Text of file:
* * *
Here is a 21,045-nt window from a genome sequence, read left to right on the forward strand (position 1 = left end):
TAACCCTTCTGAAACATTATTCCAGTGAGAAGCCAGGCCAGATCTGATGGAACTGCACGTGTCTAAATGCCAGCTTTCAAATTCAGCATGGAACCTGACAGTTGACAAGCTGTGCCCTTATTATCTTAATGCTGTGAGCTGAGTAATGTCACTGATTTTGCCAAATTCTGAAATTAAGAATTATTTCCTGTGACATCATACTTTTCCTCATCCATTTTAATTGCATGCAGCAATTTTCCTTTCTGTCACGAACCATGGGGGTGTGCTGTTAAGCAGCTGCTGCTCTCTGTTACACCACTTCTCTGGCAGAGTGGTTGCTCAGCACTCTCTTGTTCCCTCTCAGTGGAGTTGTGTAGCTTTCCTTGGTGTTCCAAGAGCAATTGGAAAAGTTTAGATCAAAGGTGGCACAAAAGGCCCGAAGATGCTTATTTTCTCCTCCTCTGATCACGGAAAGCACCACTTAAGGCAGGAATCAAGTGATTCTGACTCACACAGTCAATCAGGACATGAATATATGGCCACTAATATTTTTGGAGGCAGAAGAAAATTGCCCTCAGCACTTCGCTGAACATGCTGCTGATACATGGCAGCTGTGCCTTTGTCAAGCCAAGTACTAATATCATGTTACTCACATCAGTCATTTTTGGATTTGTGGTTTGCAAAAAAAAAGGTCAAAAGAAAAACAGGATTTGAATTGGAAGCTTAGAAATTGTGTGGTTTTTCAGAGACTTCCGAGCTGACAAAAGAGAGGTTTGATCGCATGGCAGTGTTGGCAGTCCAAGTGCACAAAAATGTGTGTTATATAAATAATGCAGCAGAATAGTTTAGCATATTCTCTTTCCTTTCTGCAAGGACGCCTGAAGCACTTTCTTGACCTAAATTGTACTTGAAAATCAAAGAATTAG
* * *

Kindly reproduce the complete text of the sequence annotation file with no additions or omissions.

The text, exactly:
Here is a 21,045-nt window from a genome sequence, read left to right on the forward strand (position 1 = left end):
TAACCCTTCTGAAACATTATTCCAGTGAGAAGCCAGGCCAGATCTGATGGAACTGCACGTGTCTAAATGCCAGCTTTCAAATTCAGCATGGAACCTGACAGTTGACAAGCTGTGCCCTTATTATCTTAATGCTGTGAGCTGAGTAATGTCACTGATTTTGCCAAATTCTGAAATTAAGAATTATTTCCTGTGACATCATACTTTTCCTCATCCATTTTAATTGCATGCAGCAATTTTCCTTTCTGTCACGAACCATGGGGGTGTGCTGTTAAGCAGCTGCTGCTCTCTGTTACACCACTTCTCTGGCAGAGTGGTTGCTCAGCACTCTCTTGTTCCCTCTCAGTGGAGTTGTGTAGCTTTCCTTGGTGTTCCAAGAGCAATTGGAAAAGTTTAGATCAAAGGTGGCACAAAAGGCCCGAAGATGCTTATTTTCTCCTCCTCTGATCACGGAAAGCACCACTTAAGGCAGGAATCAAGTGATTCTGACTCACACAGTCAATCAGGACATGAATATATGGCCACTAATATTTTTGGAGGCAGAAGAAAATTGCCCTCAGCACTTCGCTGAACATGCTGCTGATACATGGCAGCTGTGCCTTTGTCAAGCCAAGTACTAATATCATGTTACTCACATCAGTCATTTTTGGATTTGTGGTTTGCAAAAAAAAAGGTCAAAAGAAAAACAGGATTTGAATTGGAAGCTTAGAAATTGTGTGGTTTTTCAGAGACTTCCGAGCTGACAAAAGAGAGGTTTGATCGCATGGCAGTGTTGGCAGTCCAAGTGCACAAAAATGTGTGTTATATAAATAATGCAGCAGAATAGTTTAGCATATTCTCTTTCCTTTCTGCAAGGACGCCTGAAGCACTTTCTTGACCTAAATTGTACTTGAAAATCAAAGAATTAG